LOS ANGELES (AP)—Armenian-American lawyers filed a federal lawsuit Thursday against the Turkish government and two banks seeking compensation for the heirs of Armenians whose property was allegedly seized as they were driven from during the Armenian Genocide.
Lawyers were seeking class-action status for the suit, a process that attorney Brian Kabatek said could take as long as three years.
“We are rolling up our sleeves and are going forward,” he said.
The suit was filed on behalf of plaintiffs Garbis Davouyan of Los Angeles and Hrayr Turabian of Queens, N.Y. It alleges breach of statutory trust, unjust enrichment, human rights violations and violations of international law.
It seeks compensation for land, buildings and businesses allegedly seized from Armenians along with bank deposits and property, including priceless religious and other artifacts, some of which are now housed in museums in the Republic of Turkey.
Attorney Mark Geragos said it was the first such lawsuit directly naming the government of the Republic of Turkey as a defendant.
“All of the lawyers involved have relatives who perished or fled the Armenian genocide, which gives it a special poignancy for us,” he said.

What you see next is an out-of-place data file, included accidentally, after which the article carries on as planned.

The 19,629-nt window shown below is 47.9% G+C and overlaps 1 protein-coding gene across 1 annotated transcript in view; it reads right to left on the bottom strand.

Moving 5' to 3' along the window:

Also named in the lawsuit were the Central Bank of Turkey and T.C., Ziraat Bankasi, the largest and oldest Turkish bank with origins dating back to the 1860s.
The lawsuit claims the government of Turkey agreed to administer the property, collect rents and sale proceeds from the seized assets and deposit the receipts in trust accounts until the property could be restored to owners.
Instead, the government has “withheld the property and any income derived from such property,” the lawsuit said.
Lawyers for the plaintiffs believe records of the properties and profits still exist, and they are seeking an accounting that could reach billions of dollars.
Geragos said the biggest issue in Armenian communities is seeking recognition of the Genocide.